Feeds

Whoops! Tiny bug in NetBSD 6.0 code ruins SSH crypto keys

'Random numbers are too important to be left to chance'

5 things you didn’t know about cloud backup

The brains behind NetBSD have warned a bug in the open-source OS creates weak cryptographic keys that can be cracked by attackers. Users attempting to secure sensitive communications, such as SSH terminal connections, using the dodgy keys could be easily snooped on and their data decrypted.

The use of a cryptographically flawed pseudo random-number generator in NetBSD 6.0 means that potentially predictable keys were generated. Versions of NetBSD-current older than 26 January 2013 are affected. NetBSD 5.1 and 5.2 do not suffer from the bug, which is due to be fixed in NetBSD 6.1. Until then users need to update their kernels to builds created after 26 January.

Many types of cryptographic keys (including SSH and SSL session keys) generated on affected systems may be weak. A sizeof() blunder introduced data that wasn't sufficiently random for cryptography.

Sys admins are advised to generate new keys after updating the NetBSD kernel software, as explained in an advisory from the NetBSD Foundation.

"For systems newly set up with NetBSD 6, all SSH host keys are suspect," the advisory explains. "Other persistent cryptographic secrets (for example, SSH or SSL keys of any type) generated using /dev/urandom on NetBSD 6 systems which may have had insufficient entropy at key generation time may be impacted and should be regenerated."

The first version of the advisory was published late last month prior to publication of an update with a stronger warning that caught the eye of crypto experts such as Ivan Ristic, an open-source advocate who runs the SSL Labs service. ®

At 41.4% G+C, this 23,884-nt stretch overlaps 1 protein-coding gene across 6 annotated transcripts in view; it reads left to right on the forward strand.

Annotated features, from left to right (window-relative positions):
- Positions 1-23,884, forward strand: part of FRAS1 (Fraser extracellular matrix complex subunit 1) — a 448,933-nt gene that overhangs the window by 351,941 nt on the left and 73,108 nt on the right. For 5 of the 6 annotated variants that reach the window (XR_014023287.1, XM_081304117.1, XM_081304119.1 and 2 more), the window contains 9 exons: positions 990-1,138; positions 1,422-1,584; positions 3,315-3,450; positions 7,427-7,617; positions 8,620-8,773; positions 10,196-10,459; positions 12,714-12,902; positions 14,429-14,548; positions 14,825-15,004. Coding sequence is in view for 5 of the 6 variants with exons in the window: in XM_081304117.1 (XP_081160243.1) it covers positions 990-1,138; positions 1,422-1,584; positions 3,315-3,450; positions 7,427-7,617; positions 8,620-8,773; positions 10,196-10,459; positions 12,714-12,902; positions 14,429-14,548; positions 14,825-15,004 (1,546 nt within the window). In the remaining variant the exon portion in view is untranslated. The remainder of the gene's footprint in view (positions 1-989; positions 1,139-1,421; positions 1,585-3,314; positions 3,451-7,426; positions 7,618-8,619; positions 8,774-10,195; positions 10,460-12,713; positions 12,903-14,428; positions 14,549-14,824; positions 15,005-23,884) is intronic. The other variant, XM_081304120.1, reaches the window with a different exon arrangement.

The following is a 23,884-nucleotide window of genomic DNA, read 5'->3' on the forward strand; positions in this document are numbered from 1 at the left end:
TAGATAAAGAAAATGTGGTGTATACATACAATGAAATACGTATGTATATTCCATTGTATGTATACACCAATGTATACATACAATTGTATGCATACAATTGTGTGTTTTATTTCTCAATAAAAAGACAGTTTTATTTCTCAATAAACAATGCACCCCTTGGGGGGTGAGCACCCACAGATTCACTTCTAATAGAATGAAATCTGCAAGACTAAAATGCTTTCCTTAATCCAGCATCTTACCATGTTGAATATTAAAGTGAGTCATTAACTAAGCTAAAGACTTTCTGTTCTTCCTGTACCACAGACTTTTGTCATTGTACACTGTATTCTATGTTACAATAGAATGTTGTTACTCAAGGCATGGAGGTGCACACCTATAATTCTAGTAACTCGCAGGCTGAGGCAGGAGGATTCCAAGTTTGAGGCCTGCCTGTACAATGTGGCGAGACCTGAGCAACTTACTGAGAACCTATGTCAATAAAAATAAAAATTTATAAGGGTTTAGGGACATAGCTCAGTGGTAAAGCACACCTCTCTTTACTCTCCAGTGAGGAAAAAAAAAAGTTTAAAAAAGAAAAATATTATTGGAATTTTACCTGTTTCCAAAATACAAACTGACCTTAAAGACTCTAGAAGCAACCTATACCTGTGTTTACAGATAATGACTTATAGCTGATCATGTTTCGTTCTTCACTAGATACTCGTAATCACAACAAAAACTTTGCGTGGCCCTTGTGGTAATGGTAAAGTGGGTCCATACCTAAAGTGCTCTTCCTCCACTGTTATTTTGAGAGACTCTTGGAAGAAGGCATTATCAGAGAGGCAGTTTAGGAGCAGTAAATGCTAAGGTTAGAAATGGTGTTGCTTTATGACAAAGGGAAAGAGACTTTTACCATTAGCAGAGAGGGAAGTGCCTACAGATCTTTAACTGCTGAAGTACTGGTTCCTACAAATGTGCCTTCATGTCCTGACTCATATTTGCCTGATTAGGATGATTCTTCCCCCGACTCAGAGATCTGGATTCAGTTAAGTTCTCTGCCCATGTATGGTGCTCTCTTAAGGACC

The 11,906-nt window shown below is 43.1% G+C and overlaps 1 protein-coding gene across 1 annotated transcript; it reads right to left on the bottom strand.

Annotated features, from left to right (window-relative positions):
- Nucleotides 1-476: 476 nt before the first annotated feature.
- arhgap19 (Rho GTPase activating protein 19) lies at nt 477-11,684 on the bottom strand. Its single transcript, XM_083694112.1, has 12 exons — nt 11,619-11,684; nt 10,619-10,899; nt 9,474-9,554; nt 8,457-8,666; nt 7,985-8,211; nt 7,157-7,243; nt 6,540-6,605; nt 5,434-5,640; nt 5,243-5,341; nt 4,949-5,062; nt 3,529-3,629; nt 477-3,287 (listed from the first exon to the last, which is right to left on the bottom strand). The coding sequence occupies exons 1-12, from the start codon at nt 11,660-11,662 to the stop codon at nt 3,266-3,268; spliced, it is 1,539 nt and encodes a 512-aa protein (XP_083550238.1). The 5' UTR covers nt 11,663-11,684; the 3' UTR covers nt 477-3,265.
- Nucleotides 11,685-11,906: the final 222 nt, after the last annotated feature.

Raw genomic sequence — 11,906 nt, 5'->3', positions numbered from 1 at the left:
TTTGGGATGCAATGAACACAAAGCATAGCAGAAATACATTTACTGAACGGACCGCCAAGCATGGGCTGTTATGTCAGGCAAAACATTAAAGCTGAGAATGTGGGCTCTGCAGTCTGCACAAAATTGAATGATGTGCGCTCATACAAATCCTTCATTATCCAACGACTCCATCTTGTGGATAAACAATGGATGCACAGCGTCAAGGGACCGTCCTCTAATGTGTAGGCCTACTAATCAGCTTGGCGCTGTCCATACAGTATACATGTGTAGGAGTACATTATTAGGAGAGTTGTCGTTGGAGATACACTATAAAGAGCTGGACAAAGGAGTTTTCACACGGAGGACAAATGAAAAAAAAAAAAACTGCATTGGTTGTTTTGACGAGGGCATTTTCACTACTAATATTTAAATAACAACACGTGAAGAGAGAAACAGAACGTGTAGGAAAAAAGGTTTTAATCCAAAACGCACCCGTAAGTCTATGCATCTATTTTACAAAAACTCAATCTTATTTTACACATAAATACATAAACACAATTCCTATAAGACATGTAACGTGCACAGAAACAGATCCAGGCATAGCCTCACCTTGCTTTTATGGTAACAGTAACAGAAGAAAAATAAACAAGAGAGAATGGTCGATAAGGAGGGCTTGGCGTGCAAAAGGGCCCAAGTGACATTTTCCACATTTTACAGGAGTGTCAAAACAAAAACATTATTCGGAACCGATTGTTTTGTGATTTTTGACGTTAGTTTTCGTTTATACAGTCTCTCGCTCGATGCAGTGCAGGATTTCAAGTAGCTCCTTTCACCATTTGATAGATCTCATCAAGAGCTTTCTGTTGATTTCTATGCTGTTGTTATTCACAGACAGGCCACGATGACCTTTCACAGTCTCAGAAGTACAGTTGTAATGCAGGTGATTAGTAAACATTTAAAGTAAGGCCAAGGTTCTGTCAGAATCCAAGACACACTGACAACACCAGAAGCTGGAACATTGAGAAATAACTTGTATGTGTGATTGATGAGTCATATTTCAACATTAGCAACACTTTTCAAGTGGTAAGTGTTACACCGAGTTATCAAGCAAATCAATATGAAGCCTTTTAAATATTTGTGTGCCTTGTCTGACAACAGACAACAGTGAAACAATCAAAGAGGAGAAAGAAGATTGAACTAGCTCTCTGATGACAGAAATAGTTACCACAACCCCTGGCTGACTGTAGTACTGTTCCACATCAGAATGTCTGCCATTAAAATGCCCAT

Bootnote

A hat-tip to Reg reader Richard Outerbridge for the heads up on the bug. "Picking random numbers is far too important to be left to chance," Richard wisely notes.

The essential guide to IT transformation

More from The Register

next story
One HUNDRED FAMOUS LADIES exposed NUDE online
Celebrity women victimised as Apple iCloud accounts reportedly popped
Rubbish WPS config sees WiFi router keys popped in seconds
Another day, another way in to your home router
Goog says patch⁵⁰ your Chrome
64-bit browser loads cat vids FIFTEEN PERCENT faster!
NZ Justice Minister scalped as hacker leaks emails
Grab your popcorn: Subterfuge and slur disrupts election run up
HP: NORKS' cyber spying efforts actually a credible cyberthreat
'Sophisticated' spies, DIY tech and a TROLL ARMY – report
NIST to sysadmins: clean up your SSH mess
Too many keys, too badly managed
Scratched PC-dispatch patch patched, hatched in batch rematch
Windows security update fixed after triggering blue screens (and screams) of death
Attack flogged through shiny-clicky social media buttons
66,000 users popped by malicious Flash fudging add-on
New Snowden leak: How NSA shared 850-billion-plus metadata records
'Federated search' spaffed info all over Five Eyes chums
prev story

Whitepapers

Implementing global e-invoicing with guaranteed legal certainty
Explaining the role local tax compliance plays in successful supply chain management and e-business and how leading global brands are addressing this.
Endpoint data privacy in the cloud is easier than you think
Innovations in encryption and storage resolve issues of data privacy and key requirements for companies to look for in a solution.
Why cloud backup?
Combining the latest advancements in disk-based backup with secure, integrated, cloud technologies offer organizations fast and assured recovery of their critical enterprise data.
Consolidation: The Foundation for IT Business Transformation
In this whitepaper learn how effective consolidation of IT and business resources can enable multiple, meaningful business benefits.
High Performance for All
While HPC is not new, it has traditionally been seen as a specialist area – is it now geared up to meet more mainstream requirements?